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Arch Ophthalmol. 2009 May;127(5):656-65. doi: 10.1001/archophthalmol.2009.76.

Dietary fatty acids and the 10-year incidence of age-related macular degeneration: the Blue Mountains Eye Study.

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  • 1Centre for Vision Research, Department of Ophthalmology, Westmead Millennium Institute, Westmead Hospital, Westmead, NSW, Australia.

Abstract

OBJECTIVE:

To assess the relationship between baseline dietary fatty acids and 10-year incident age-related macular degeneration (AMD).

METHODS:

In an elderly Australian cohort, 3654 participants were examined at baseline and 2454 were examined 5 and/or 10 years later. We assessed AMD from retinal photographs. Participants completed a semiquantitative food frequency questionnaire.

RESULTS:

After adjusting for age, sex, and smoking, 1 serving of fish per week was associated with reduced risk of incident early AMD (relative risk, 0.69 [95% confidence interval, 0.49-0.98]), primarily among participants with less than the median linoleic acid consumption (0.57 [0.36-0.89]). Findings were similar for intake of long-chain omega-3 polyunsaturated fatty acids. One to 2 servings of nuts per week was associated with reduced risk of incident early AMD (relative risk, 0.65 [95% confidence interval, 0.47-0.91]). Protective associations between the intake of nuts and reduced risk of pigmentary abnormalities were seen among nonsmokers, participants with less than the median ratio of serum total to high-density lipoprotein cholesterol, and those with beta carotene intake greater than the median level.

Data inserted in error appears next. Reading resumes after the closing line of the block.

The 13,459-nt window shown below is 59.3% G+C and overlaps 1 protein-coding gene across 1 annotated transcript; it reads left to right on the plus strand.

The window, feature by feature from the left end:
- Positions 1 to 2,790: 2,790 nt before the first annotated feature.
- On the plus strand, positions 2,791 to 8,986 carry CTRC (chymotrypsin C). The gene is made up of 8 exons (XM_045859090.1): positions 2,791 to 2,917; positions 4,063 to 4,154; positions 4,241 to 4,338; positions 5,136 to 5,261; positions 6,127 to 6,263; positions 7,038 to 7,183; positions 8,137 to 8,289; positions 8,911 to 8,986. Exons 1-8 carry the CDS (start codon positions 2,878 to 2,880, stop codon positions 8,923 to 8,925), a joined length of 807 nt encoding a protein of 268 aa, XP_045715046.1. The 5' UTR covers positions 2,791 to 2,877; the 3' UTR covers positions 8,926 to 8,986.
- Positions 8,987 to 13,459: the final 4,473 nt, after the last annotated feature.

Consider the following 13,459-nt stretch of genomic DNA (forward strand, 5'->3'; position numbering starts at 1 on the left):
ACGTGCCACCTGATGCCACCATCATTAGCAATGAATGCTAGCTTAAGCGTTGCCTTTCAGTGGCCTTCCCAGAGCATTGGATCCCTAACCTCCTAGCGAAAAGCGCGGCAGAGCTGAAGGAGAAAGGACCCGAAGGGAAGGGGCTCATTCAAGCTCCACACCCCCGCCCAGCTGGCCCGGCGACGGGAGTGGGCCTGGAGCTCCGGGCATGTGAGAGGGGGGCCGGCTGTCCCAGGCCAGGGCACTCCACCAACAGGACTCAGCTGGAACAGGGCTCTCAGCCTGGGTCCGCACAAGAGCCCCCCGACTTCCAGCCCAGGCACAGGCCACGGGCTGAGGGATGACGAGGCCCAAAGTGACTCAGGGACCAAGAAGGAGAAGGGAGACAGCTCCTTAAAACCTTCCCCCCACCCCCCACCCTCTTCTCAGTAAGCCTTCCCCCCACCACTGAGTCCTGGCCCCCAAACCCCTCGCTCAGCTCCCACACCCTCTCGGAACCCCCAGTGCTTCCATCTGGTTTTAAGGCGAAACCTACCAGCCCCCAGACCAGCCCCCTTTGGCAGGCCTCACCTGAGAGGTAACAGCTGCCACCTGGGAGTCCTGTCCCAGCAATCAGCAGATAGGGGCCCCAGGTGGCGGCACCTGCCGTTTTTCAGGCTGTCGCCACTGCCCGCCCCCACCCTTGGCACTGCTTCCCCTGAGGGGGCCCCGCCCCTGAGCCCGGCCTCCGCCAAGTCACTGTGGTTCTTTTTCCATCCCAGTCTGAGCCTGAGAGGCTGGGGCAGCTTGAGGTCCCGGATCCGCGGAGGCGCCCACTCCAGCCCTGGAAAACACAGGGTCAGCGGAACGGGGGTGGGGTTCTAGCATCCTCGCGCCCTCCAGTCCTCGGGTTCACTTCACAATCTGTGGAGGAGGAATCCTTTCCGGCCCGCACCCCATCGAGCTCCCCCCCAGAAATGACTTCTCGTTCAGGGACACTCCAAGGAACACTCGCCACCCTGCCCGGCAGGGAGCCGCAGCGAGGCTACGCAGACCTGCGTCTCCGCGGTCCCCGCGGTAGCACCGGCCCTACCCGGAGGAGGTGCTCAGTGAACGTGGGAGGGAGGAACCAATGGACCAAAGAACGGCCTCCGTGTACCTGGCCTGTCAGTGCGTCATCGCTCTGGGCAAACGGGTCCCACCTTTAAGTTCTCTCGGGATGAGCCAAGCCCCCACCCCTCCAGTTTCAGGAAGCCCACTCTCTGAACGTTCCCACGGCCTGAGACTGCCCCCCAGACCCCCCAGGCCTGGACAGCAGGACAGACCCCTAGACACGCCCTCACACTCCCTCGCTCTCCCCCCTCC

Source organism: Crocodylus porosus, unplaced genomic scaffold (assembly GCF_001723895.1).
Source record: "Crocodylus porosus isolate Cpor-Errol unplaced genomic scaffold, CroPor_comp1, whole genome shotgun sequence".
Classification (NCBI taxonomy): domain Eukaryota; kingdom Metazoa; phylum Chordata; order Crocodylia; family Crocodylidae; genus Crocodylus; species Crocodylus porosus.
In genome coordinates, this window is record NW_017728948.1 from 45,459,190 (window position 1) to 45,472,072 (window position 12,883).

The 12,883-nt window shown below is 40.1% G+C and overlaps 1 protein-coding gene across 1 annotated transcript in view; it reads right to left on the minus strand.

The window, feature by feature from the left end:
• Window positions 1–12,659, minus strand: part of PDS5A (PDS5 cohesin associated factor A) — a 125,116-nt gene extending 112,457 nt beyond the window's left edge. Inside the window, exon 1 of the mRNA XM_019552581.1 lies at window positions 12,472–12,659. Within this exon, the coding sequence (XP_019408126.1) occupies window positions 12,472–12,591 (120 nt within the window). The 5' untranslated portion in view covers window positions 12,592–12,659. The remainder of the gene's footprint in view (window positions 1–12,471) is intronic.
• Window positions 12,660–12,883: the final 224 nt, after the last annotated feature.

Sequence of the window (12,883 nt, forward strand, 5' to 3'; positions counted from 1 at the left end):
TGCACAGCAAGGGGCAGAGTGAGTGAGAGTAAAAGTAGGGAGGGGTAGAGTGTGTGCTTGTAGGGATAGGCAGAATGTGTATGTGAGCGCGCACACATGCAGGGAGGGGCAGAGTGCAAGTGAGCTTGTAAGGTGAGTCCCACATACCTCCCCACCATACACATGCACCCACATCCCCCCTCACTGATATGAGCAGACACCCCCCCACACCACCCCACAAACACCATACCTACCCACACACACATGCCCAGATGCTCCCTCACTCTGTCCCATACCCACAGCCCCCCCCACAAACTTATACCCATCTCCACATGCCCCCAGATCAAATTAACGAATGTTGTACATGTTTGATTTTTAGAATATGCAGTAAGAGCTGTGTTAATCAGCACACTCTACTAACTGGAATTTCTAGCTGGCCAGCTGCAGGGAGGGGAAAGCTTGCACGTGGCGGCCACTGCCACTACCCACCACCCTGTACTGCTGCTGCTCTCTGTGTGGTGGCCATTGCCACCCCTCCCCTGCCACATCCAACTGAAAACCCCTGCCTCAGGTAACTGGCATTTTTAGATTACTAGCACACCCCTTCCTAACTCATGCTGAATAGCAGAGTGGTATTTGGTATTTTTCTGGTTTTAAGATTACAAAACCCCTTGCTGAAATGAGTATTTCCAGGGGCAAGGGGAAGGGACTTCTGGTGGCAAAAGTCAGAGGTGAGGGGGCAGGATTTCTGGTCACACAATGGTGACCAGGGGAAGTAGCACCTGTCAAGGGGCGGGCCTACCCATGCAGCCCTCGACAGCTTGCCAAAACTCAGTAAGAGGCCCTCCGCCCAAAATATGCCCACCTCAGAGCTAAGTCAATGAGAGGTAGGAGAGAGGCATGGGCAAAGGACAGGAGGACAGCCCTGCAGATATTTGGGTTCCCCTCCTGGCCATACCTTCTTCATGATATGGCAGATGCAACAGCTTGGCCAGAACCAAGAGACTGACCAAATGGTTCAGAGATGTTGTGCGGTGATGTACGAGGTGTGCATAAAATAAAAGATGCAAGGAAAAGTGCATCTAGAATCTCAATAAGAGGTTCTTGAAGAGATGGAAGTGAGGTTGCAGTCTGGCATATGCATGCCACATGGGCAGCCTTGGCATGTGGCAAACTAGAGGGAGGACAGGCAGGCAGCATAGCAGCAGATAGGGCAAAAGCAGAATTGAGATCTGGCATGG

CONCLUSIONS:

This study provides evidence of protection against early AMD from regularly eating fish, greater consumption of omega-3 polyunsaturated fatty acids, and low intakes of foods rich in linoleic acid. Regular consumption of nuts may also reduce AMD risk. Joint effects from multiple factors are suggested.

PMID:
19433717
[PubMed - indexed for MEDLINE]
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